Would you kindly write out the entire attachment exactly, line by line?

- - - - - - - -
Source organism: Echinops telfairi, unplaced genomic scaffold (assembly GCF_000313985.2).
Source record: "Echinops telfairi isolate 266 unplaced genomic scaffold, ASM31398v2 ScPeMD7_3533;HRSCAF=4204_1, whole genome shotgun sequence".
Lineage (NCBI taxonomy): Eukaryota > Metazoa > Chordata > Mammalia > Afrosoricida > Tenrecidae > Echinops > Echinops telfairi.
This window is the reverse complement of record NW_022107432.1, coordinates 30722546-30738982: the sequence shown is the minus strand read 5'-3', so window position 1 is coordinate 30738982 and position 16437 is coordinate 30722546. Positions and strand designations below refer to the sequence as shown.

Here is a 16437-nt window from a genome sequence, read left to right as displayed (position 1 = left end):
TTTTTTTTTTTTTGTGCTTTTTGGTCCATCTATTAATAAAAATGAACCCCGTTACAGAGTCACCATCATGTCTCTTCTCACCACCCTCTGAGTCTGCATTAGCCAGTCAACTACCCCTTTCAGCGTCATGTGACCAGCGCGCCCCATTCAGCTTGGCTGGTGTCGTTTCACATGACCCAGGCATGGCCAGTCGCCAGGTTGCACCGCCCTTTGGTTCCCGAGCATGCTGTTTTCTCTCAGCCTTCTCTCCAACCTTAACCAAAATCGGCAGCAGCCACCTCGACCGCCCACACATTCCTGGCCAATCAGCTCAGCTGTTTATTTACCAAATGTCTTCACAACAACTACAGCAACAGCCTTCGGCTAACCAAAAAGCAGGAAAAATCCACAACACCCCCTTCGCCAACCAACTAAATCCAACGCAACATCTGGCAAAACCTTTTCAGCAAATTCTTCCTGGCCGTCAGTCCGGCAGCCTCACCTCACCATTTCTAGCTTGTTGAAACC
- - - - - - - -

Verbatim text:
Source organism: Echinops telfairi, unplaced genomic scaffold (assembly GCF_000313985.2).
Source record: "Echinops telfairi isolate 266 unplaced genomic scaffold, ASM31398v2 ScPeMD7_3533;HRSCAF=4204_1, whole genome shotgun sequence".
Lineage (NCBI taxonomy): Eukaryota > Metazoa > Chordata > Mammalia > Afrosoricida > Tenrecidae > Echinops > Echinops telfairi.
This window is the reverse complement of record NW_022107432.1, coordinates 30722546-30738982: the sequence shown is the minus strand read 5'-3', so window position 1 is coordinate 30738982 and position 16437 is coordinate 30722546. Positions and strand designations below refer to the sequence as shown.

Here is a 16437-nt window from a genome sequence, read left to right as displayed (position 1 = left end):
TTTTTTTTTTTTTGTGCTTTTTGGTCCATCTATTAATAAAAATGAACCCCGTTACAGAGTCACCATCATGTCTCTTCTCACCACCCTCTGAGTCTGCATTAGCCAGTCAACTACCCCTTTCAGCGTCATGTGACCAGCGCGCCCCATTCAGCTTGGCTGGTGTCGTTTCACATGACCCAGGCATGGCCAGTCGCCAGGTTGCACCGCCCTTTGGTTCCCGAGCATGCTGTTTTCTCTCAGCCTTCTCTCCAACCTTAACCAAAATCGGCAGCAGCCACCTCGACCGCCCACACATTCCTGGCCAATCAGCTCAGCTGTTTATTTACCAAATGTCTTCACAACAACTACAGCAACAGCCTTCGGCTAACCAAAAAGCAGGAAAAATCCACAACACCCCCTTCGCCAACCAACTAAATCCAACGCAACATCTGGCAAAACCTTTTCAGCAAATTCTTCCTGGCCGTCAGTCCGGCAGCCTCACCTCACCATTTCTAGCTTGTTGAAACC